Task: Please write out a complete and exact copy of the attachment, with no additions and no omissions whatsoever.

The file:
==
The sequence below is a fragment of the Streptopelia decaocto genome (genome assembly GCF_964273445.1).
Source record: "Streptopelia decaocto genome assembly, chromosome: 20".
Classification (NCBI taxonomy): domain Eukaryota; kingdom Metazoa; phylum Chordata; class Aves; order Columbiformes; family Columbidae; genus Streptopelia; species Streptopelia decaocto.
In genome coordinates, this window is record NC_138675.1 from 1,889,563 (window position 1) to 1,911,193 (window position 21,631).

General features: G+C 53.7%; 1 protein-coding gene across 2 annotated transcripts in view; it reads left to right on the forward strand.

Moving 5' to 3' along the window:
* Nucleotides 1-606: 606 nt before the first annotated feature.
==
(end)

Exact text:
The sequence below is a fragment of the Streptopelia decaocto genome (genome assembly GCF_964273445.1).
Source record: "Streptopelia decaocto genome assembly, chromosome: 20".
Classification (NCBI taxonomy): domain Eukaryota; kingdom Metazoa; phylum Chordata; class Aves; order Columbiformes; family Columbidae; genus Streptopelia; species Streptopelia decaocto.
In genome coordinates, this window is record NC_138675.1 from 1,889,563 (window position 1) to 1,911,193 (window position 21,631).

General features: G+C 53.7%; 1 protein-coding gene across 2 annotated transcripts in view; it reads left to right on the forward strand.

Moving 5' to 3' along the window:
* Nucleotides 1-606: 606 nt before the first annotated feature.